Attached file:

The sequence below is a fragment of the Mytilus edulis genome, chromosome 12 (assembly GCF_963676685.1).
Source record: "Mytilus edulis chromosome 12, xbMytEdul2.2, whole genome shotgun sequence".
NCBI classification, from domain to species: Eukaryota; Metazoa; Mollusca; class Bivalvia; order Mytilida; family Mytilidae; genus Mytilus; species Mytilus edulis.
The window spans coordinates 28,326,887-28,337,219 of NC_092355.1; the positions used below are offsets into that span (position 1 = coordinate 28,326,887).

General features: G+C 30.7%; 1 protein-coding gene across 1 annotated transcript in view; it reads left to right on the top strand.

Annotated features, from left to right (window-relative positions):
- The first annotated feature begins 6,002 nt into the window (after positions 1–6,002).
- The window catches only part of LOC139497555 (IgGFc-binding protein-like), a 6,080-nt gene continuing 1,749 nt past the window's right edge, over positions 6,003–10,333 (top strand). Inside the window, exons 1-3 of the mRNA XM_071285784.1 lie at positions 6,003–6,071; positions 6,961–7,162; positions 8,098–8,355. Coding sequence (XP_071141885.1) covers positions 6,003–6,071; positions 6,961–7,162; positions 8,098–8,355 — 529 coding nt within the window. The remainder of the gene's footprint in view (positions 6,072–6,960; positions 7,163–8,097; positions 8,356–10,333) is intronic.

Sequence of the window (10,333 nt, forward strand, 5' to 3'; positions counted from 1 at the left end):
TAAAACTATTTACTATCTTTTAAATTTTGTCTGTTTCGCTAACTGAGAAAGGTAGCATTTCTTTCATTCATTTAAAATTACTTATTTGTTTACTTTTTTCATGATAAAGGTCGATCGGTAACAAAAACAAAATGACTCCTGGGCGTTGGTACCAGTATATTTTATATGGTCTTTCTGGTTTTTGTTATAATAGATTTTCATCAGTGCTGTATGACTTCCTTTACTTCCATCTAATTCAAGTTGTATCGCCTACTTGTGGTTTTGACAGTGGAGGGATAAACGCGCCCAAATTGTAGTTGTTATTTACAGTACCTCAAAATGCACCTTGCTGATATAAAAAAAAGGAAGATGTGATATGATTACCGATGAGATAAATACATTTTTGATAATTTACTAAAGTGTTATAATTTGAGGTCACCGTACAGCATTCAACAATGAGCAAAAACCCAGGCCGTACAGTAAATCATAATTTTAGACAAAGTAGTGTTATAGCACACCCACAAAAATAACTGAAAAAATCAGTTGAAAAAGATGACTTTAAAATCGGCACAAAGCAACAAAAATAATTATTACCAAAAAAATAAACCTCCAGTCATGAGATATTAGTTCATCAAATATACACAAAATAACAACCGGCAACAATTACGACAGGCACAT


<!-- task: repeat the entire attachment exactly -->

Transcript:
The sequence below is a fragment of the Mytilus edulis genome, chromosome 12 (assembly GCF_963676685.1).
Source record: "Mytilus edulis chromosome 12, xbMytEdul2.2, whole genome shotgun sequence".
NCBI classification, from domain to species: Eukaryota; Metazoa; Mollusca; class Bivalvia; order Mytilida; family Mytilidae; genus Mytilus; species Mytilus edulis.
The window spans coordinates 28,326,887-28,337,219 of NC_092355.1; the positions used below are offsets into that span (position 1 = coordinate 28,326,887).

General features: G+C 30.7%; 1 protein-coding gene across 1 annotated transcript in view; it reads left to right on the top strand.

Annotated features, from left to right (window-relative positions):
- The first annotated feature begins 6,002 nt into the window (after positions 1–6,002).
- The window catches only part of LOC139497555 (IgGFc-binding protein-like), a 6,080-nt gene continuing 1,749 nt past the window's right edge, over positions 6,003–10,333 (top strand). Inside the window, exons 1-3 of the mRNA XM_071285784.1 lie at positions 6,003–6,071; positions 6,961–7,162; positions 8,098–8,355. Coding sequence (XP_071141885.1) covers positions 6,003–6,071; positions 6,961–7,162; positions 8,098–8,355 — 529 coding nt within the window. The remainder of the gene's footprint in view (positions 6,072–6,960; positions 7,163–8,097; positions 8,356–10,333) is intronic.

Sequence of the window (10,333 nt, forward strand, 5' to 3'; positions counted from 1 at the left end):
TAAAACTATTTACTATCTTTTAAATTTTGTCTGTTTCGCTAACTGAGAAAGGTAGCATTTCTTTCATTCATTTAAAATTACTTATTTGTTTACTTTTTTCATGATAAAGGTCGATCGGTAACAAAAACAAAATGACTCCTGGGCGTTGGTACCAGTATATTTTATATGGTCTTTCTGGTTTTTGTTATAATAGATTTTCATCAGTGCTGTATGACTTCCTTTACTTCCATCTAATTCAAGTTGTATCGCCTACTTGTGGTTTTGACAGTGGAGGGATAAACGCGCCCAAATTGTAGTTGTTATTTACAGTACCTCAAAATGCACCTTGCTGATATAAAAAAAAGGAAGATGTGATATGATTACCGATGAGATAAATACATTTTTGATAATTTACTAAAGTGTTATAATTTGAGGTCACCGTACAGCATTCAACAATGAGCAAAAACCCAGGCCGTACAGTAAATCATAATTTTAGACAAAGTAGTGTTATAGCACACCCACAAAAATAACTGAAAAAATCAGTTGAAAAAGATGACTTTAAAATCGGCACAAAGCAACAAAAATAATTATTACCAAAAAAATAAACCTCCAGTCATGAGATATTAGTTCATCAAATATACACAAAATAACAACCGGCAACAATTACGACAGGCACAT